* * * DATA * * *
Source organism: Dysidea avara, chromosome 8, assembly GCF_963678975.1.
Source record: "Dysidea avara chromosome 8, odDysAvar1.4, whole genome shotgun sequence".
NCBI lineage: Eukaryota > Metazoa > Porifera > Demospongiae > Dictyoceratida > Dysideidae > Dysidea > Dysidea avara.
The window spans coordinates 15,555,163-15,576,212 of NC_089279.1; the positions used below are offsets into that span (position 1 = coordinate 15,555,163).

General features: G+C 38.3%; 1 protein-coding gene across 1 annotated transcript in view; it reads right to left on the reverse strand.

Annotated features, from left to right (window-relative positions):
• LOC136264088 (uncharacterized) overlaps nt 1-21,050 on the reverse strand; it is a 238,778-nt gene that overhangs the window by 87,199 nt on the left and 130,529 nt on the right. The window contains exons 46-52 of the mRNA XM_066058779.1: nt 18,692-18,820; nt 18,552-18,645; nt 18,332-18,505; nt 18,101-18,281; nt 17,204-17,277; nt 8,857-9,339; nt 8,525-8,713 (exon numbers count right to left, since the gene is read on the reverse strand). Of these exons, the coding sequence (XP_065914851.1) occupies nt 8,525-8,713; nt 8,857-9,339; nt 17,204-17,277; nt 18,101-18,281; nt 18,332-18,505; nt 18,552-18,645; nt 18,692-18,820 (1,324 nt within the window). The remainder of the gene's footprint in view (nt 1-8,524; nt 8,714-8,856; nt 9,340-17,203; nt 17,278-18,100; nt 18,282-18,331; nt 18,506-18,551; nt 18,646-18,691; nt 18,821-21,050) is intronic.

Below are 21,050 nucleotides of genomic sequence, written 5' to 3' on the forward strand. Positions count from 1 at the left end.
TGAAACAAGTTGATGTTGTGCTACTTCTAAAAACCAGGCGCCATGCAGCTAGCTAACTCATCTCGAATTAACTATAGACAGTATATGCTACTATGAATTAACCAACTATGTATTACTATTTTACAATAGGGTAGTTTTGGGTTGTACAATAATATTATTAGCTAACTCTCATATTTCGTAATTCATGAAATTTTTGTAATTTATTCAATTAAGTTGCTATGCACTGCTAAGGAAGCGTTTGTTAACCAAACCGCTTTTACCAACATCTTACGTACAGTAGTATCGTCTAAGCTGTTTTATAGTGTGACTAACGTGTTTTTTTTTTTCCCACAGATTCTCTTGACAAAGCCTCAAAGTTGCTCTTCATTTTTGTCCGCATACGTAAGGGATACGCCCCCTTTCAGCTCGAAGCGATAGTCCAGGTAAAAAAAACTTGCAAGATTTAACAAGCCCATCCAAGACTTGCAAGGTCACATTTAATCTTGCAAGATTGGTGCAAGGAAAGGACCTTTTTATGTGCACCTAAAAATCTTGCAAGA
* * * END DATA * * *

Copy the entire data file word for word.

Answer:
Source organism: Dysidea avara, chromosome 8, assembly GCF_963678975.1.
Source record: "Dysidea avara chromosome 8, odDysAvar1.4, whole genome shotgun sequence".
NCBI lineage: Eukaryota > Metazoa > Porifera > Demospongiae > Dictyoceratida > Dysideidae > Dysidea > Dysidea avara.
The window spans coordinates 15,555,163-15,576,212 of NC_089279.1; the positions used below are offsets into that span (position 1 = coordinate 15,555,163).

General features: G+C 38.3%; 1 protein-coding gene across 1 annotated transcript in view; it reads right to left on the reverse strand.

Annotated features, from left to right (window-relative positions):
• LOC136264088 (uncharacterized) overlaps nt 1-21,050 on the reverse strand; it is a 238,778-nt gene that overhangs the window by 87,199 nt on the left and 130,529 nt on the right. The window contains exons 46-52 of the mRNA XM_066058779.1: nt 18,692-18,820; nt 18,552-18,645; nt 18,332-18,505; nt 18,101-18,281; nt 17,204-17,277; nt 8,857-9,339; nt 8,525-8,713 (exon numbers count right to left, since the gene is read on the reverse strand). Of these exons, the coding sequence (XP_065914851.1) occupies nt 8,525-8,713; nt 8,857-9,339; nt 17,204-17,277; nt 18,101-18,281; nt 18,332-18,505; nt 18,552-18,645; nt 18,692-18,820 (1,324 nt within the window). The remainder of the gene's footprint in view (nt 1-8,524; nt 8,714-8,856; nt 9,340-17,203; nt 17,278-18,100; nt 18,282-18,331; nt 18,506-18,551; nt 18,646-18,691; nt 18,821-21,050) is intronic.

Below are 21,050 nucleotides of genomic sequence, written 5' to 3' on the forward strand. Positions count from 1 at the left end.
TGAAACAAGTTGATGTTGTGCTACTTCTAAAAACCAGGCGCCATGCAGCTAGCTAACTCATCTCGAATTAACTATAGACAGTATATGCTACTATGAATTAACCAACTATGTATTACTATTTTACAATAGGGTAGTTTTGGGTTGTACAATAATATTATTAGCTAACTCTCATATTTCGTAATTCATGAAATTTTTGTAATTTATTCAATTAAGTTGCTATGCACTGCTAAGGAAGCGTTTGTTAACCAAACCGCTTTTACCAACATCTTACGTACAGTAGTATCGTCTAAGCTGTTTTATAGTGTGACTAACGTGTTTTTTTTTTTCCCACAGATTCTCTTGACAAAGCCTCAAAGTTGCTCTTCATTTTTGTCCGCATACGTAAGGGATACGCCCCCTTTCAGCTCGAAGCGATAGTCCAGGTAAAAAAAACTTGCAAGATTTAACAAGCCCATCCAAGACTTGCAAGGTCACATTTAATCTTGCAAGATTGGTGCAAGGAAAGGACCTTTTTATGTGCACCTAAAAATCTTGCAAGA